1. Radial head fixation or replacement
      • Internal fixation:
        • fractures involving less than 25% of the head, fragments that are very small or very osteoporotic and extraarticular at the radioulnar joint may be excised as ling as the elbow is stable after repair of the coronoid and collateral ligaments. If the elbow is unstable at this point, proceed with radial head replacement. Excision of the radial head without replacement is not recommended for these injuries .
        • "Safe zone" for internal fixation: With the forearm in neutral rotation, bisect the anteroposterior diameter to the radial head and make a mark at this point. The safe zone extends 65 degrees anterior to and 45 degrees posterior to this mark (total arc = 110 degres) 
      • Arthroplasty:
        • Over- or understuffing the radiohumeral joint by 2.5 mm or more significantly alters elbow kinematics and radiocaptiallar pressure
          . Overstuffing may lead to pain and early EJD, while undersuffing increases the risk of valgus instability.
        • The plane of the articular surface of the radial head is located 0.9mm proximal to the plane of the lateral articular surface of the coronoid 
        • A visual lateral ulnohumeral joint gap seen intraoperatively is a reliable indicator of over-lengthening greater than 2mm. Radiographic asymmetry of the medial ulnohumeral joint is insensitive for detecting over-lengthening, as incongruity of ulnohumeral joint only occurs after over-lengthening of the radius by 6mm or more.
    2. Coronoid fracture repair.
      • If unable to fix from a lateral approach, fix through a medial approach
      • Fixation options:
        • Small fragments can be fixed with nonabsorbable suture (#2 or #5 nonabsorbable). A targeting guide may be used to make a drill hole(s) from the subcutaneous border of the ulna through the fracture fragment. Medial and lateral holes are made with a small drill or 0.062 K-wire. Keith needle or suture passer is used to route the suture.
        • Fragments large enough to accommodate two screws can be fixed with two or more cannulated screws.
        • Basal fractures may be fixed with a small plate
      • Fractures involving less than 10% of the coronoid process have little effect on elbow stability and do not need repair.
    3. repair lateral collateral ligament
      • the ligament is typically avulsed from its origin
      • repair with suture anchors or transosseous suture with the elbow at 90 degrees
        • MCL intact: repair LCL with forearm in pronation
        • MCL injured: repair LCL with forearm in supination
    4. After treatment of the radial head fracture, coronoid process and LCL test elbow stability under live fluoroscopy. The elbow should remain concentrically reduced from 30 degrees to full flexion in one or more positions of forearm rotation. If this is the case, repair of the MCL is not necessary. If elbow is still unstable, repair the medial collateral ligament.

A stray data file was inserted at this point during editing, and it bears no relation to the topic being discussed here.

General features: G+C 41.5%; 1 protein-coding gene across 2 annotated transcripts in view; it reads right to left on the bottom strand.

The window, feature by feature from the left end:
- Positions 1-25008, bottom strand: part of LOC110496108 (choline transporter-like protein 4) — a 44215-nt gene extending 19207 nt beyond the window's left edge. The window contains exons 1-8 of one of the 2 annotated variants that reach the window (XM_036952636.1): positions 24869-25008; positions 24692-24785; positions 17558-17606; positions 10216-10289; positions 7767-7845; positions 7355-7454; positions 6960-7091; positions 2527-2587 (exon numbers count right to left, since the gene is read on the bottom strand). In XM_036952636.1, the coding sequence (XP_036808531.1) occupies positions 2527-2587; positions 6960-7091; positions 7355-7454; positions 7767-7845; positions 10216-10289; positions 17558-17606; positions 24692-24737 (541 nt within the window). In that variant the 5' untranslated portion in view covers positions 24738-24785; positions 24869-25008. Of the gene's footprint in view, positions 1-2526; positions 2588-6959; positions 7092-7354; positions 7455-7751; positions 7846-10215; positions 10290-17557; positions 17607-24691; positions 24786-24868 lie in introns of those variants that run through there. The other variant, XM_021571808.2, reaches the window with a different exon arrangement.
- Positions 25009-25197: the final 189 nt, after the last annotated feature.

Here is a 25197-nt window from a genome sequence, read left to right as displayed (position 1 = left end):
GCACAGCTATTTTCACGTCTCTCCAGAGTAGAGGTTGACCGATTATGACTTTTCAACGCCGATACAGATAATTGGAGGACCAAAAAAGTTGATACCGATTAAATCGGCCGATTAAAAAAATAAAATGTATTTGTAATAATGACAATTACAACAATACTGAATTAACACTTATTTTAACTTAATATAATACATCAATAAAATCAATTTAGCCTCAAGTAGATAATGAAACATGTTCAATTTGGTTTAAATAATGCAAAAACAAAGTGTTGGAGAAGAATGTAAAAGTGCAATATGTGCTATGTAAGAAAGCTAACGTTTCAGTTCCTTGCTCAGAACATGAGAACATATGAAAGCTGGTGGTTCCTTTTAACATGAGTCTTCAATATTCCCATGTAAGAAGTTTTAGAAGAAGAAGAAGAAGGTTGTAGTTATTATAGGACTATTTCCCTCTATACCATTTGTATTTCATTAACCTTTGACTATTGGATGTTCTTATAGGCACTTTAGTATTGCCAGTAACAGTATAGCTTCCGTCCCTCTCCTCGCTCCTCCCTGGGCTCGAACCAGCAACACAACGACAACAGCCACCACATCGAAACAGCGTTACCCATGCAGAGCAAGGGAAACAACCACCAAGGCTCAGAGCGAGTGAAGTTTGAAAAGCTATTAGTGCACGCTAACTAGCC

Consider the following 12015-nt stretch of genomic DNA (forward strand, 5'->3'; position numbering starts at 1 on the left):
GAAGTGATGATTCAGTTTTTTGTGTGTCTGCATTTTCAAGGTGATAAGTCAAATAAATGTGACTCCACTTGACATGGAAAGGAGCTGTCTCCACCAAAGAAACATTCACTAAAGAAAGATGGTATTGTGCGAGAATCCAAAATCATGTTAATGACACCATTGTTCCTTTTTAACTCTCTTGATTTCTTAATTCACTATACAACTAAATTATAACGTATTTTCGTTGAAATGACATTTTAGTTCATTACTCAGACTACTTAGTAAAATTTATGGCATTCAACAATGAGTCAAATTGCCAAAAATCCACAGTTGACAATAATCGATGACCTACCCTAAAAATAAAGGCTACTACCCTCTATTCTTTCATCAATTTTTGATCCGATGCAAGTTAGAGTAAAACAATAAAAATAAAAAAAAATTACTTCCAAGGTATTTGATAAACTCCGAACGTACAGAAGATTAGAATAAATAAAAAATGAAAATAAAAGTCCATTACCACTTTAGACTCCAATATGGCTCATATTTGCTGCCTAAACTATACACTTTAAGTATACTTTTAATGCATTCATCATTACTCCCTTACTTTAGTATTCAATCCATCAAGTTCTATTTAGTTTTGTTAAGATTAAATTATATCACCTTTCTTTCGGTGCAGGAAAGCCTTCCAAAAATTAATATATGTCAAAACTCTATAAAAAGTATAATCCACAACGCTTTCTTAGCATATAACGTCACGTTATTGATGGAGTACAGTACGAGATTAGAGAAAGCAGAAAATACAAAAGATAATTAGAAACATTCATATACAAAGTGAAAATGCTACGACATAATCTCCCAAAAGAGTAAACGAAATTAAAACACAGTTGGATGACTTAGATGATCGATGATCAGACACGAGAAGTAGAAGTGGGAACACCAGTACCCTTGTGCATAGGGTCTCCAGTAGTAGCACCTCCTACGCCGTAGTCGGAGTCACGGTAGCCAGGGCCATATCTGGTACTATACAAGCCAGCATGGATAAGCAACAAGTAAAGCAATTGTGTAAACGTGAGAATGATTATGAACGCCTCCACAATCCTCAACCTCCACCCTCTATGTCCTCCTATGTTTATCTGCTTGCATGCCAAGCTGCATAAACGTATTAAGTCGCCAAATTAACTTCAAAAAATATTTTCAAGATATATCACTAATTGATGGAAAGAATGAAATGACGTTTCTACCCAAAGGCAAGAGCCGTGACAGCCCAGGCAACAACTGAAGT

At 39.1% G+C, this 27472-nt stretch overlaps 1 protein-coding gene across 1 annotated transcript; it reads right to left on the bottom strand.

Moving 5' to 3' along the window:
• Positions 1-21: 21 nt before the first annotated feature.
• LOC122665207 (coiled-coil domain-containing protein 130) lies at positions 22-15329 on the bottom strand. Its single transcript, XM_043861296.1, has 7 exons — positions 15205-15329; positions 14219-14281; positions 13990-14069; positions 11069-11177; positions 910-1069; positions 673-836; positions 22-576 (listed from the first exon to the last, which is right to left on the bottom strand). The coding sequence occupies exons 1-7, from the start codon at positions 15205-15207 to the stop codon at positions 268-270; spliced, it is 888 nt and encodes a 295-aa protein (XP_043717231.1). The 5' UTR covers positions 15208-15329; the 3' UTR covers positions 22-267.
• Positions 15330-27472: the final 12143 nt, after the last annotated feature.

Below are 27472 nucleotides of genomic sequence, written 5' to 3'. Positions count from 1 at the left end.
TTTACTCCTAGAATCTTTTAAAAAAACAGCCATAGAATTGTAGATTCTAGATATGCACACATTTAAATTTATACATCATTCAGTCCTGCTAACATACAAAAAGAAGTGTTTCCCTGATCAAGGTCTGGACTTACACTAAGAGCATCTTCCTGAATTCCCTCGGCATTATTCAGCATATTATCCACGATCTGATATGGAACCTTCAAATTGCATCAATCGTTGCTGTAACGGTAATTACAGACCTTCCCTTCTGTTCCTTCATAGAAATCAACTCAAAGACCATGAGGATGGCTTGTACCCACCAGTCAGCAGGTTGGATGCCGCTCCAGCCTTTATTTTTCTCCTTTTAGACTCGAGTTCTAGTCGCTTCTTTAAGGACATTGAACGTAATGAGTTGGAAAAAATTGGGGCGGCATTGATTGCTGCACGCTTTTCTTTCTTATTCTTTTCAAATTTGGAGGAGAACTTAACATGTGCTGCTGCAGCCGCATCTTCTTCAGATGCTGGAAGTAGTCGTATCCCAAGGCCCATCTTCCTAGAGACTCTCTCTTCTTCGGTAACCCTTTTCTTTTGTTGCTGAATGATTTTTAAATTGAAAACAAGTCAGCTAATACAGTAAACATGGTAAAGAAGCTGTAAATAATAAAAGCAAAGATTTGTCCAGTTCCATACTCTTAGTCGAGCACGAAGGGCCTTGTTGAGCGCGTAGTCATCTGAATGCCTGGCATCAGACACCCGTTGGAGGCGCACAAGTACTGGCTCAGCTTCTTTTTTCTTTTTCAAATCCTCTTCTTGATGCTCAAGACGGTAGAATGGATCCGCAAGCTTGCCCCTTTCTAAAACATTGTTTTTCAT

1. At least one study has concluded that repair of the MCL is unnecessary.
    5.  If elbow unstable after repairing the MCL, place the patient in a static or hinged external fixator (ulnohumeral transfixation is an option as well).

  • Static ex fix must be removed within 3 weeks and hinged ex fix is removed between 3-8 weeks.
  • Before leaving the OR test and document the stable arc of motion for rehabilitation purposes.

 

 

Postoperative immobilization/rehabilitation:

  • Postoperative splinting position:
    • MCL intact, LCL repaired: splinted at 90 degrees/full pronation
    • MCL and LCL repaired: splint in neutral
    • LCL repaired and MCL unrepaired: 90 degrees flexion and full supination
  • Range of motion to begin 2-5 days postop within stable arc of motion determined intraoperatively. Include pronation/supination with elbow at 90 degrees.
  • Resting splint used between exercises for 6 weeks
  • Static progressive extension night splint begun at 6 weeks
  • Strengthening at 8 weeks or when fractures and ligamentous repairs are secure.

Pearls and Pitfalls

Tips and problems to avoid

Postoperative Care

Include immediate postoperative care and rehabilitation

Outcome

Include functional and prosthetic survivorship data as applicable

Complications

Include overview of complications

References

http://www.ncbi.nlm.nih.gov/pubmed/1611741
http://www.ncbi.nlm.nih.gov/pubmed/15173283
http://www.ncbi.nlm.nih.gov/pubmed/11940613
http://www.ncbi.nlm.nih.gov/pubmed/8742874
http://www.ncbi.nlm.nih.gov/pubmed/15590846
http://www.ncbi.nlm.nih.gov/pubmed/16443104
http://www.ncbi.nlm.nih.gov/pubmed/19571097